Jewish World Review August 6, 2001/ 17 Menachem-Av 5761

Wesley Pruden

Wes Pruden
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A good lesson for all, even a president -- GEORGE W. BUSH is teaching the world a lesson in what strong leadership can do, and he should make sure he's learning from it himself.

The presidency, as 41 men before him learned, is a bully pulpit indeed, and in the space of six months the new president has changed the way America's "allies," such as they may be, regard his missile-defense shield.

He did it by defining the terms of the argument, going against a unanimous contrary opinion in the chanceries of the West, a hostile environment in Washington and a dutifully compliant media. He made his arguments and stood his ground. When everyone assumed it was only a matter of time until he would back down in the usual way of Republicans, he made his arguments again, and stood his ground again.

Slowly, slowly, the "allies" began to come around. He got a break with the Italian elections, when Silvio Berlusconi was elected as the rare Italian tough guy with a look of semi-permanence. Tony Blair was emboldened to think maybe he didn't have to play the plucked English chicken, after all. Vladimir Putin recognized reality and saw that neither reality nor George W.'s convictions were going away, and even he, fresh from Beijing where he made noises of solidarity with China against the United States, began to deal with the inevitable.

This was all the more remarkable because no one but the president was saying anything good about missile defense, even though, as Condoleezza Rice observed when she came to coffee and cakes with the editors at The Washington Times earlier this week, most Americans -- busy with baseball, shopping malls and keeping up with Julia Roberts' husband-hopping -- imagine, if they ever give the matter a thought, that there's a missile defense already in place (reached through 911).

"Every story [in the media] is pretty negative," she says, "with 'the test failed,' 'the test was dummied up,' 'you're going to crash relations with the Russians,' or 'you're going to crash relations with the Chinese.'"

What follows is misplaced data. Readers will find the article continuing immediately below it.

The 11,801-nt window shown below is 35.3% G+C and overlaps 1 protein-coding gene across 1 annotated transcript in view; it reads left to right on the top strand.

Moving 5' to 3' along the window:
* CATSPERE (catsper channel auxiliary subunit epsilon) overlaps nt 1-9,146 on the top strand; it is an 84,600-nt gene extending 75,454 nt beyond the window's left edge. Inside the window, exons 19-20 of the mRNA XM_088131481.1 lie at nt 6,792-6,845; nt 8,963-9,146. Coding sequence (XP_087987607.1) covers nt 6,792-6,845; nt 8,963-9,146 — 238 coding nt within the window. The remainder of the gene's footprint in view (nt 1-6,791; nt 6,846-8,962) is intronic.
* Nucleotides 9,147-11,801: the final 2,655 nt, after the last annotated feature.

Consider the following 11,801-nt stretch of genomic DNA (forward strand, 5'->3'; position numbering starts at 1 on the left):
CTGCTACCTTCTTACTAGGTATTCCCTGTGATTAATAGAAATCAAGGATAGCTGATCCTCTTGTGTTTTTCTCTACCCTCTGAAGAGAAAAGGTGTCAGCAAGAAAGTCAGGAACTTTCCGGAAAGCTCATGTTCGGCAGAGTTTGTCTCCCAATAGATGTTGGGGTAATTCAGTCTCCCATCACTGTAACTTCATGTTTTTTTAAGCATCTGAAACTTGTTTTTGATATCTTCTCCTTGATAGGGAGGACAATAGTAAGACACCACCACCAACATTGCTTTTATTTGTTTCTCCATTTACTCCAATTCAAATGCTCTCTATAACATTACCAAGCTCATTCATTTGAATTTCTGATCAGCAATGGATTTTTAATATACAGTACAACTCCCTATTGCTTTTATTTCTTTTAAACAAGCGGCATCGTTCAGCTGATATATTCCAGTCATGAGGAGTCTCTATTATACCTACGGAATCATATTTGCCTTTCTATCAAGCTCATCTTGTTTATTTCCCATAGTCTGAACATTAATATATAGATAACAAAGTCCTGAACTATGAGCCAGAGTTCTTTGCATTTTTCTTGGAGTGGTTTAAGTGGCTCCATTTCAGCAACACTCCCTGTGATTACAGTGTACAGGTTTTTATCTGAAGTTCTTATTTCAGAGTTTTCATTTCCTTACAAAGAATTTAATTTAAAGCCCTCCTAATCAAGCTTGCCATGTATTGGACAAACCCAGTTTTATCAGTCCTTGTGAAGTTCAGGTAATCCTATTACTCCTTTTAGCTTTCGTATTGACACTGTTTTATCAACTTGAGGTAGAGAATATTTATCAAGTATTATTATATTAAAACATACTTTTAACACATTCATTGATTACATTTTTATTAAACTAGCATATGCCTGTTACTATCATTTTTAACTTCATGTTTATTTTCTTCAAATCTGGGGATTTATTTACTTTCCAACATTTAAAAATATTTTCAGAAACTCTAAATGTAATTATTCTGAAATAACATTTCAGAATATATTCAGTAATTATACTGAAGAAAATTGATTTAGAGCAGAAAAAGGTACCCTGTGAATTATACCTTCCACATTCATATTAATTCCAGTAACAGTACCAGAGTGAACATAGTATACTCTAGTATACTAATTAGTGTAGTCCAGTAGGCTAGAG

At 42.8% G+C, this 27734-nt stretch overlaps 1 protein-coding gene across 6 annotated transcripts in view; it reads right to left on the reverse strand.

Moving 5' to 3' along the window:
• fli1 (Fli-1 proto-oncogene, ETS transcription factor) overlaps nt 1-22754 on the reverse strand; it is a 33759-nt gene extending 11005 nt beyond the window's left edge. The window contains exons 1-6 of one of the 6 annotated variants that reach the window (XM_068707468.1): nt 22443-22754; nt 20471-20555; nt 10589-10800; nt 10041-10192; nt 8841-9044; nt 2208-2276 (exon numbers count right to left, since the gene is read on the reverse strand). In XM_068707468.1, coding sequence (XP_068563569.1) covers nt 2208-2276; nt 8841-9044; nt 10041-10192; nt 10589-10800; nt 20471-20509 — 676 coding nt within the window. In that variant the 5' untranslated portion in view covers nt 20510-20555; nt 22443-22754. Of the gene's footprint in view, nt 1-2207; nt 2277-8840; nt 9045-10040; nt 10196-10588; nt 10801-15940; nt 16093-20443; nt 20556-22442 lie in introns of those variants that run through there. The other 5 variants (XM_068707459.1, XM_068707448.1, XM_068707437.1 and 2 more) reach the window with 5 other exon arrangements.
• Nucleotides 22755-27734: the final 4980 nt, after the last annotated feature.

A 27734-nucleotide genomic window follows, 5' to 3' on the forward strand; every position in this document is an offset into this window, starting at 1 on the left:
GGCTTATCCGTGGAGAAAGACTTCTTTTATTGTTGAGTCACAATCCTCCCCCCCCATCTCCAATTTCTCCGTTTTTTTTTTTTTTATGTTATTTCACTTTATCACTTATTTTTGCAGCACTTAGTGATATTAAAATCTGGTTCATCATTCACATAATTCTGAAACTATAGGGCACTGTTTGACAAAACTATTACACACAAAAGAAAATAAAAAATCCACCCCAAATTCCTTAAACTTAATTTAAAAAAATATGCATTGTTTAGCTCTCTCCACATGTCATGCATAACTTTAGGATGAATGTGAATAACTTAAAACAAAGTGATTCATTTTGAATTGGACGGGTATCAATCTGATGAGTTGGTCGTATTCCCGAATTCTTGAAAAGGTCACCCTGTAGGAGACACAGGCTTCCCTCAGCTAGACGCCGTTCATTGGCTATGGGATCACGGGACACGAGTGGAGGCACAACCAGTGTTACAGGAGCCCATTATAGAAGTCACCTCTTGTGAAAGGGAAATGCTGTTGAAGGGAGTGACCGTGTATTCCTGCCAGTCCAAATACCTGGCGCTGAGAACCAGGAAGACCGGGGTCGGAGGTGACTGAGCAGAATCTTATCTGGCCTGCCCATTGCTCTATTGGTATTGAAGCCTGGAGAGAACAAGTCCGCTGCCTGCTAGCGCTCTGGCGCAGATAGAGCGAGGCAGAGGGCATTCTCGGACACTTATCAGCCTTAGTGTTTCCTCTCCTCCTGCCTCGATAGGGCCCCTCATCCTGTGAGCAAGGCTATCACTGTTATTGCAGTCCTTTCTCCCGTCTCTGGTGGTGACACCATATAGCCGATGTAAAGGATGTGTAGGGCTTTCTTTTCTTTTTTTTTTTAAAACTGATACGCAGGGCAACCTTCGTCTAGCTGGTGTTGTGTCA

All true, and the silliest argument is that a missile shield will never be perfect, that even if it works it might let a missile through the shield. But if it stops a single missile aimed at Boston, or Cleveland, or Dallas, no one could put a price on the 500,000 men, women and children who would otherwise be dead. Everyone who lived there would call that a bargain.

These are the arguments rarely heard, but George W. is nevertheless prevailing because he and his administration have made it clear that he means it when he says America will build a missile shield whether the Russians, the Germans, the Chinese or even the French like it or not. The administration has "a preferred course," Miss Rice says, of working out a deal with the Russians to "get beyond" the 1972 treaty that bars defenses against long-range missiles.

"But at the end of the day, [the president] is going to have to go forward, and since we don't plan to violate the treaty, that would mean we would have to withdraw [from] it."

Hear, hear. This is the kind of bold and straightforward talk that encourages others to follow. Boldness always works better than the one step forward, two steps sideways and one step back that only encourages drift, dissent and disagreement. Boldness is called "leadership," and leadership is what we all yearn for.

What the president himself could learn from his example is that this would work on other issues as well. He campaigned, for example, on imposing common sense on the barracks, of implementing the unanimous recommendations of the Kassebaum Commission that men and women be separated at least during basic military training. Certain long-in-the-tooth feminists would object, but George W. could put them in their place with an exposition of the Kassebaum reasoning, and by standing his ground. His generals won't do this: Pentagon generals are by definition bureaucrats, not warriors, and most of them got where they are by keeping their heads down when the bullets fly. The commander in chief would be surprised by what he could accomplish here with missile-shield leadership.

Who knows where this would lead? George W. could even disarm his immigration critics, for example, by making the common-sensical point that as a nation of immigrants, we all owe newly arriving immigrants a helping hand, enthusiastic welcome and not resentment, and that the newly arriving immigrants have a similar obligation to learn our language, learn our history, and enthusiastically adopt the culture of their new homeland. This is the kind of truth-telling that terrifies politicians, but leadership is ultimately more satisfying than pandering. Even for a pol.

JWR contributor Wesley Pruden is editor in chief of The Washington Times. Comment by clicking here.

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